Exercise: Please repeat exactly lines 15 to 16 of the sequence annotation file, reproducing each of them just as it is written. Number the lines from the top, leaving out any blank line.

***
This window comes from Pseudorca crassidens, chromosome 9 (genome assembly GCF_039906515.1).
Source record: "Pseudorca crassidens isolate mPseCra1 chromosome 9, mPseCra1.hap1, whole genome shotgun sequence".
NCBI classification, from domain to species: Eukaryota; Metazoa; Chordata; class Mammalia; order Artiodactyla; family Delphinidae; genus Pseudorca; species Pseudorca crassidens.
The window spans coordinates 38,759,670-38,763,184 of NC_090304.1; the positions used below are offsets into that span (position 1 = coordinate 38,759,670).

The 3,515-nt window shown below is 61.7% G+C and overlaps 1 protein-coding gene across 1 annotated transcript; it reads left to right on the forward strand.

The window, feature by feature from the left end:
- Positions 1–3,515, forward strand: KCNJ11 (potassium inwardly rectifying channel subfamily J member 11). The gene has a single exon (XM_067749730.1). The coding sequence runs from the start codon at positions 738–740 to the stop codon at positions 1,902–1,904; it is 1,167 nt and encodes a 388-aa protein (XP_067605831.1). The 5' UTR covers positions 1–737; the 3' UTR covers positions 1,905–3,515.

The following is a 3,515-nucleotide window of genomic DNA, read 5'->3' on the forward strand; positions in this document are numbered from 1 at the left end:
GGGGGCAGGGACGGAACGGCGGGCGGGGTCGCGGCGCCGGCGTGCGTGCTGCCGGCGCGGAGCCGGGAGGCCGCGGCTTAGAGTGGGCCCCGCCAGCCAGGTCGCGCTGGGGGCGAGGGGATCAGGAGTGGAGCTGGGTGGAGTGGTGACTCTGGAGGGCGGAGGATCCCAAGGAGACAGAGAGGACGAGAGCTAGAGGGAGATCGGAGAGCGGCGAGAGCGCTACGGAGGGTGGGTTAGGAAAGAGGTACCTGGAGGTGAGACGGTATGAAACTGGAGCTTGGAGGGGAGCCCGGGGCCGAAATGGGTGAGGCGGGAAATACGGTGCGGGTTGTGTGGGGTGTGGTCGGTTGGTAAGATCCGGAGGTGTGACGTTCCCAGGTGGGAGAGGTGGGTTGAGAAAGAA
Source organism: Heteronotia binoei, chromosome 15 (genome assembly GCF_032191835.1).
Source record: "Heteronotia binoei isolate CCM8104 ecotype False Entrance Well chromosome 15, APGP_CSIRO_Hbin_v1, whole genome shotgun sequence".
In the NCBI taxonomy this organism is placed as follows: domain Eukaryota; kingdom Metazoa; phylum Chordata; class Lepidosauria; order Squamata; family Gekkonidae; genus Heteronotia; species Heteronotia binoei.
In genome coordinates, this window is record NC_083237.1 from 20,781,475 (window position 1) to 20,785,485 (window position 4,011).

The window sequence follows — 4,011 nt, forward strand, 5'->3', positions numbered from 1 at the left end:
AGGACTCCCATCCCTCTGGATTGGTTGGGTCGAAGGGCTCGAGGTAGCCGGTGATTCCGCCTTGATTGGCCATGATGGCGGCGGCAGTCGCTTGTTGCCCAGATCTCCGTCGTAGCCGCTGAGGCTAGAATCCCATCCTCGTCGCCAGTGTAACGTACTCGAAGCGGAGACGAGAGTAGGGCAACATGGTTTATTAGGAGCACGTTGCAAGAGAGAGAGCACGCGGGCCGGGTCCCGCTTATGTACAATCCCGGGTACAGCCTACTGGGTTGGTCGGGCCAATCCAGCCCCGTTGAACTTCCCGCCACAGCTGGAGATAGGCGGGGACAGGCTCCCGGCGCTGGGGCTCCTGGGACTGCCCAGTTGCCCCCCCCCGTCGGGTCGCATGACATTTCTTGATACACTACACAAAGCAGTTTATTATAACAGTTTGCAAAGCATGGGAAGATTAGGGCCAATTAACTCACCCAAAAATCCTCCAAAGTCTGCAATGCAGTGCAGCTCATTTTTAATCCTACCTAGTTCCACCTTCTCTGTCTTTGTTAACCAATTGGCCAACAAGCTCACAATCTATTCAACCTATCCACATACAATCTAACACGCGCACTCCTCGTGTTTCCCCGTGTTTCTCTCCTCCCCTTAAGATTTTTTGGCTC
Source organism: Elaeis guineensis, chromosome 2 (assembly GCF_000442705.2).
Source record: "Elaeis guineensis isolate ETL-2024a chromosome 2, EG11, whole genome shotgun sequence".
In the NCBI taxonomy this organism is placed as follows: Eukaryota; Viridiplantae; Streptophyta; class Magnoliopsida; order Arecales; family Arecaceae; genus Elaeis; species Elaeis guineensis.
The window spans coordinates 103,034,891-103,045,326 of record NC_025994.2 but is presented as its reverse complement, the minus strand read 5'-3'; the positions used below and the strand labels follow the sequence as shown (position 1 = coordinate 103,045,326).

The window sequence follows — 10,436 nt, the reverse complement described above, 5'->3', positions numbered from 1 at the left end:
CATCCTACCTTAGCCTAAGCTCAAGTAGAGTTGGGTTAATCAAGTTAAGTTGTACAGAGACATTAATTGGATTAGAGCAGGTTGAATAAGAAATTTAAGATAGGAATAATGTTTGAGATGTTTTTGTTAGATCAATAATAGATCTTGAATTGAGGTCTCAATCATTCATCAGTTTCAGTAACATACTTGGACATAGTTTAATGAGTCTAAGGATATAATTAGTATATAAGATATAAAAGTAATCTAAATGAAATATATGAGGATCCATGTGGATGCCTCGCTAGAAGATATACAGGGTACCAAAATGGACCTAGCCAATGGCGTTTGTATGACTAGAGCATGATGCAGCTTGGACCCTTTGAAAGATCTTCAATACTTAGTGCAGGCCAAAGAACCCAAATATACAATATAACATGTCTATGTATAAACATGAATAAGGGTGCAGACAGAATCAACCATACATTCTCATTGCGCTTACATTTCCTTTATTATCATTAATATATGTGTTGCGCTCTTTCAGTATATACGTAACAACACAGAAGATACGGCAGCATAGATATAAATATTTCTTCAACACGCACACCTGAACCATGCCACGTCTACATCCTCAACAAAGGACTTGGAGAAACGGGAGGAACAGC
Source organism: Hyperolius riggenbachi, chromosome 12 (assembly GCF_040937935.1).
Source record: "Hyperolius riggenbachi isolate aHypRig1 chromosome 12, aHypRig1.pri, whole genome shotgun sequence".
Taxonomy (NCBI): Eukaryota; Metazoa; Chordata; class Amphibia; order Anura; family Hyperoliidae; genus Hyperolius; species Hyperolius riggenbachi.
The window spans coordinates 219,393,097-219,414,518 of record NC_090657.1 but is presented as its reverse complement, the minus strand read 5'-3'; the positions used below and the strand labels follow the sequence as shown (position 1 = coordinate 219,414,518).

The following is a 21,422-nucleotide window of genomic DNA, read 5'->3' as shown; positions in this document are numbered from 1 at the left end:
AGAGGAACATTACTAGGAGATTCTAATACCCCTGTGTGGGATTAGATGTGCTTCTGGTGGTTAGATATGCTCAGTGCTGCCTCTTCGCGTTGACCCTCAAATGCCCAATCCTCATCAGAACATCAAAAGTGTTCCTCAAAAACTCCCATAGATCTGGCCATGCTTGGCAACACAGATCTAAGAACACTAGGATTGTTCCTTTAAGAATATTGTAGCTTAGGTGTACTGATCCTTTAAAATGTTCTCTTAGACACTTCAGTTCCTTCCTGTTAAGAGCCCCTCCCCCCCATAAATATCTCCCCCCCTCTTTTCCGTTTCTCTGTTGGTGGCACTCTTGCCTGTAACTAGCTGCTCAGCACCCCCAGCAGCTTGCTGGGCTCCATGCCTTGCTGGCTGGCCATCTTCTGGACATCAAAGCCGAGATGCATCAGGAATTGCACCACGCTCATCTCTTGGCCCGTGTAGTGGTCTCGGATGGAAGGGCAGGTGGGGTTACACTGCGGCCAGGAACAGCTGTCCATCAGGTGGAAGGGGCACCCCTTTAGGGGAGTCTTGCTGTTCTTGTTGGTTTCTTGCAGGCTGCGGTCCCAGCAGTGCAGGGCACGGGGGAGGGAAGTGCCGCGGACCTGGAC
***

AGGACTCCCATCCCTCTGGATTGGTTGGGTCGAAGGGCTCGAGGTAGCCGGTGATTCCGCCTTGATTGGCCATGATGGCGGCGGCAGTCGCTTGTTGCCCAGATCTCCGTCGTAGCCGCTGAGGCTAGAATCCCATCCTCGTCGCCAGTGTAACGTACTCGAAGCGGAGACGAGAGTAGGGCAACATGGTTTATTAGGAGCACGTTGCAAGAGAGAGAGCACGCGGGCCGGGTCCCGCTTATGTACAATCCCGGGTACAGCCTACTGGGTTGGTCGGGCCAATCCAGCCCCGTTGAACTTCCCGCCACAGCTGGAGATAGGCGGGGACAGGCTCCCGGCGCTGGGGCTCCTGGGACTGCCCAGTTGCCCCCCCCCGTCGGGTCGCATGACATTTCTTGATACACTACACAAAGCAGTTTATTATAACAGTTTGCAAAGCATGGGAAGATTAGGGCCAATTAACTCACCCAAAAATCCTCCAAAGTCTGCAATGCAGTGCAGCTCATTTTTAATCCTACCTAGTTCCACCTTCTCTGTCTTTGTTAACCAATTGGCCAACAAGCTCACAATCTATTCAACCTATCCACATACAATCTAACACGCGCACTCCTCGTGTTTCCCCGTGTTTCTCTCCTCCCCTTAAGATTTTTTGGCTC
Source organism: Elaeis guineensis, chromosome 2 (assembly GCF_000442705.2).